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A small woodpecker perched on a pine tree.

Steward of the land

February 14, 2018 Learn more...

In 2017, there were 36 active clusters of endangered red-cockaded woodpeckers on Cam Lanier’s land in Alabama, thriving there under a Safe Harbor Agreement. Photo courtesy of Cam Lanier.

Three men posing for a photo in camouflage after a day of waterfowl hunting.

Making memories in a duck blind

February 12, 2018 | 7 minute readEufaula National Wildlife Refuge, Alabama – “Some of the best memories are made even if you don’t pull the trigger” is a saying that circulates among some hunters. At 4:30 a.m., 12-year-old Lane Bowie is scrunched in the backseat of his grandpa’s truck playing a video game on his phone, one that involves frantic thumb movements and never-ending explosions on the little screen. At about 4:30 a.m., Mark Bowie helped Emmy, a black Labrador retriever, out of her kennel in the back of his pickup truck, and into a canine camo jacket. Learn more...

Lane, Mark and John Bowie at Eufaula National Wildlife Refuge in Alabama. Lane is a sixth-grader who has gone hunting with his dad and grandpa since he was 7 years old. Photo by Phil Kloer, USFWS.

A man standing in front of a large pine tree trunk

Safe harbor for woodpeckers

January 29, 2018 Learn more...

Tarver, who grew up in Alabama, is a longleaf fan. His property, 200 miles south of Atlanta, is named Longleaf Plantation. Photo by Mark Davis, USFWS.

A Service employee in uniform uses a small booklet to help students identify birds.

Arthur R. Marshall Loxahatchee National Wildlife Refuge hosts inaugural Christmas Bird Count for Kids

January 24, 2018 | 2 minute readWhat could be better than spending a morning outside, taking in the fresh air, and looking for birds on a national wildlife refuge? On Dec. 30, 2017, the first Christmas Bird Count for Kids took place at Arthur R. Marshall Loxahatchee National Wildlife Refuge in south Florida. The original Christmas Bird Count is an annual bird survey organized by the National Audubon Society, attended mainly by adults and birding clubs. The counting tradition began more than 100 years ago and is one of the oldest wildlife surveys in the world. Learn more...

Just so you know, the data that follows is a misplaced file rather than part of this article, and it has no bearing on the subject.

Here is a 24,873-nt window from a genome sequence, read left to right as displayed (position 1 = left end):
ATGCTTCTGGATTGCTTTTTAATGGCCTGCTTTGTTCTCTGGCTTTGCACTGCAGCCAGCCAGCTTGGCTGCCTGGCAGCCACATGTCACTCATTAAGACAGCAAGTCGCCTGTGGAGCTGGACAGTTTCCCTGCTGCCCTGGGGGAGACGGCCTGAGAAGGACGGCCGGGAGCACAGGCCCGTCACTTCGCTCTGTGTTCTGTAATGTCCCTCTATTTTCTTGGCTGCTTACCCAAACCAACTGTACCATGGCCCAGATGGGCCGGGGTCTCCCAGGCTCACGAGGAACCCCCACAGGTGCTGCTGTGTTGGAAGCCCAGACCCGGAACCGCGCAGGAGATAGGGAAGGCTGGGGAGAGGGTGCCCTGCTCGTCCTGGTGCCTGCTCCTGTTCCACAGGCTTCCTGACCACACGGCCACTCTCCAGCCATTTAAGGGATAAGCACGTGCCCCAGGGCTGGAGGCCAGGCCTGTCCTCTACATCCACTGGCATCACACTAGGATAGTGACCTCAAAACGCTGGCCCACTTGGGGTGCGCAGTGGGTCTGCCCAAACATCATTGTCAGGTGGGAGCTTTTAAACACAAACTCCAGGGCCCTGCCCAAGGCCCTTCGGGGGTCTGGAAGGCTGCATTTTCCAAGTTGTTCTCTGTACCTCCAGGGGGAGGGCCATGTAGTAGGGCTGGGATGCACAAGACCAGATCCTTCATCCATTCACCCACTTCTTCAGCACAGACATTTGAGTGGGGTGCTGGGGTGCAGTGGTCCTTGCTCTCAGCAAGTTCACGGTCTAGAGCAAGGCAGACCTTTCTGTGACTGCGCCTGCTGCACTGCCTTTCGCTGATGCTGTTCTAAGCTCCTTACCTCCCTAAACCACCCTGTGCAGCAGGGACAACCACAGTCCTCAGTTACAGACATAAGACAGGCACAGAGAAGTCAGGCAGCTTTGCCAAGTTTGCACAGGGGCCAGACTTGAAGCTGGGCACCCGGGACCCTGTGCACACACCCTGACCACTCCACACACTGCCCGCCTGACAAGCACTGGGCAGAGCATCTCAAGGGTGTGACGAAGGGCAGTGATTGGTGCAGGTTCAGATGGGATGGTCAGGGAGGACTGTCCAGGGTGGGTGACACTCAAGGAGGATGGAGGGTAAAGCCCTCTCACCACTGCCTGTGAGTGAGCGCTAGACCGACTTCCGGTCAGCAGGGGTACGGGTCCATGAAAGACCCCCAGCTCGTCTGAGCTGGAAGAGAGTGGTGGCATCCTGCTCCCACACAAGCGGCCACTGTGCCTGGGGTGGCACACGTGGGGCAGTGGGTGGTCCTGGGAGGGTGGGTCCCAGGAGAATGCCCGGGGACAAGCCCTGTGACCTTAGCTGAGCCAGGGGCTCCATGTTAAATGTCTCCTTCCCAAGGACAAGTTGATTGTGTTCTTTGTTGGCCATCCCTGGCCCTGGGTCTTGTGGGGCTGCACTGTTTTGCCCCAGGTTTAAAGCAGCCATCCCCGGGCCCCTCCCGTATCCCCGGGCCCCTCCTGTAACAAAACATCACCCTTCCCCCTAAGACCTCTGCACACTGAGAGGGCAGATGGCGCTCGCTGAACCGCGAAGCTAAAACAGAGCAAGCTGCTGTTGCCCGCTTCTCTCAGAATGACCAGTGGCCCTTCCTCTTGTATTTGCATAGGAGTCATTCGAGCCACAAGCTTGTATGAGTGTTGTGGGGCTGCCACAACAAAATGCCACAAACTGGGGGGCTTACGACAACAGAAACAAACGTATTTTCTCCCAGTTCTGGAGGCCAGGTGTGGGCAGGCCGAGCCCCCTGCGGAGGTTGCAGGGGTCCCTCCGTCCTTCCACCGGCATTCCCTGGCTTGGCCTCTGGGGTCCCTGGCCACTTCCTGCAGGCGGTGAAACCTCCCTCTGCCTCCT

Ana Castillo-Ruiz teaches young birders how to identify a little blue heron. Photo, Ira Rappaport, FWS volunteer

Three Native American men stand in front of a sign.

Woven from the Landscape

January 23, 2018 Learn more...

Coushatta Tribe members (from left) Bertney Langley, Ernest Sickey and Gardner Rose show a sign that honors the habitat restoration partnership between the tribe and the Service. Photo courtesy of the Coushatta Tribe.

Two people work together to lift a large sea turtle next to a wheelbarrow.

Service helps sea turtles hit by Florida freeze

January 8, 2018 | 2 minute readThe U.S. Fish and Wildlife Service helped rescue hundreds of near-frozen sea turtles during Florida’s recent cold snap. Roughly 900 threatened or endangered turtles, mostly green turtles, but including Kemp’s Ridleys and loggerheads, were pulled from the Gulf of Mexico and the Atlantic Ocean as water temperatures dropped below 50 degrees. Most were taken to the Gulf World Marine Institute in Panama City Beach where they were warmed up and fed, according to the Florida Fish and Wildlife Conservation Commission. Learn more...

Jeff Schlafke and Anna Clark from Panama City but working in Cape San Blas, Gulf County, Florida where the stunned turtle event occurred. Photo by USFWS.

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